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I Oscillations and Waves in Fluids

  1. Apr 27, 2016 #1
    I first wanted to ask a very specific question:
    There is something called the Brunt-Vaisala frequency.
    It describes the frequency of oscillation in a fluid with a density gradient.
    Because if a parcel of fluid is pushed up or down from its stable state it will oscillate around it.

    What i don't get is why this can be applied to the oscillation of air behind mountains.


    One of the fundimental axioms you derive this from is that your fluid parcel has a constant density.
    And with air does not make any sense.
    A bit of air would simply expand (violating constant density)
    and slightly cool when going up and then pretty much stay where it is.
    Vice versa when going down.
    Wouldn't it ?

    But this got me thinking ...
    I actually don't really understand gravity driven waves.(Maybe waves in general :frown: )
    (We didn't have them in school yet.)
    (Although we did have basic mechanical and electric oscillations.)
    Even the miraculously simple equations for wave speed in water dont really make sense to me.
    If somebody had nice derivations for mathematical desciptions of these things i would really appretiate it:
    Water/Air Interface (basically ocean) waves
    Atmospheric waves (stratified)
    Waves on a String or spring ....

    Posting some links with reasonably "easy" derivations would really help me out.
    I think this and many other questions about waves would solve themselves if i knew a little more about them in general.
    Sorry i know this question is a little dumb and the only person who finds it interesting or would be helped is probably me, but i am going to ask it anyways and hope for some replies.:rolleyes:
     
  2. jcsd
  3. Apr 27, 2016 #2

    Simon Bridge

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    Waves in air are pressure changes - which means density changes ... since a rarifaction is, by definition, a change in particle density in a volume.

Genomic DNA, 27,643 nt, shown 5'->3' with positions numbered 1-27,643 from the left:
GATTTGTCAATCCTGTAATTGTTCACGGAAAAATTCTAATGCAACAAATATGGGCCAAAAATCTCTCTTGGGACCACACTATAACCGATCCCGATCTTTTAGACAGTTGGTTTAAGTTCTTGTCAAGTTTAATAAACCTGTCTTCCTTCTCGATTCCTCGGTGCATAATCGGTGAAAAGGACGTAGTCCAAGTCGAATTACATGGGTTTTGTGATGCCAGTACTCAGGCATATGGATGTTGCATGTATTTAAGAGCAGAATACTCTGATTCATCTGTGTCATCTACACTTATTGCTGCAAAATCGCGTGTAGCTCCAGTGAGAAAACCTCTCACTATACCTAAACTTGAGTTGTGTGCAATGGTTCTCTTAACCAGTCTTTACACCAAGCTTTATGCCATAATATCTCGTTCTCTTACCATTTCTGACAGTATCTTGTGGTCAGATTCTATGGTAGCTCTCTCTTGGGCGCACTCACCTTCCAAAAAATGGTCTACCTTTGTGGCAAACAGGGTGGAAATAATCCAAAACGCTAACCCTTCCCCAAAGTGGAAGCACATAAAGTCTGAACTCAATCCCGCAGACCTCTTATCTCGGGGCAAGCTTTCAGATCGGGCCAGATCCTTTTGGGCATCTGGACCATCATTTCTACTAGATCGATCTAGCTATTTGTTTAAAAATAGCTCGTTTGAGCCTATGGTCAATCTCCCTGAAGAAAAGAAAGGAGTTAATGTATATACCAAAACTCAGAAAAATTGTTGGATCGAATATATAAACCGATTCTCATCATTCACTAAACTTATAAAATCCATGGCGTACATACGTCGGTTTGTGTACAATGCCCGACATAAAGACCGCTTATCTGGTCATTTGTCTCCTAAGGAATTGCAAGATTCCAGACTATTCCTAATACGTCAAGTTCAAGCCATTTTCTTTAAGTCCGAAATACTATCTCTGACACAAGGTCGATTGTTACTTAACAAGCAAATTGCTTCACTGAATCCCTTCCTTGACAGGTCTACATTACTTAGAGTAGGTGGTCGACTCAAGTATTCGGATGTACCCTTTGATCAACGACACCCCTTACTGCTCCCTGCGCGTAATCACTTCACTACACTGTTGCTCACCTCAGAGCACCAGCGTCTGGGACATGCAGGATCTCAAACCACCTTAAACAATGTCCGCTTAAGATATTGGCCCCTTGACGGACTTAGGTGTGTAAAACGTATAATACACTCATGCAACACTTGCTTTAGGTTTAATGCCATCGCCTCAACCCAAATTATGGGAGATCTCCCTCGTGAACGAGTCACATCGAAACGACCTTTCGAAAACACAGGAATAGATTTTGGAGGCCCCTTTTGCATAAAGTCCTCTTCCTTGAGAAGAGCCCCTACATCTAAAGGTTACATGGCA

However - the math is about oscillations around the mean ... when the sources are talking about a pressure gradient they usually mean the mean pressure is changing smoothly, and there are oscillations about that. This should makes sense because you can already think of the speed of sound in still air... even though the presence of the sound means the air is not still.

    There are no "nice" derivations in the sense of "simple" ... the waves in nature are described by the maths of waves. We can derive wave motion for different situations by applying Newton's Laws to models of the situation. You get how you can have wave motion for a mass on a spring right? Have you seen coupled mass-on-spring or pendulums?

    For bulk materials you may want to start here:
    http://www.acs.psu.edu/drussell/Demos/waves/wavemotion.html
    ... and realise that the difference between states of matter is how strongly the particles are coupled to each other ...

    For the maths, brace yourself and look up "damped driven harmonic oscillator" and "wave equation" and "helmholtz equation".
    It is a common exercise for senior college students to derive the helmholtz equation for simple systems like an infinite line of small masses separated by massless springs.
     
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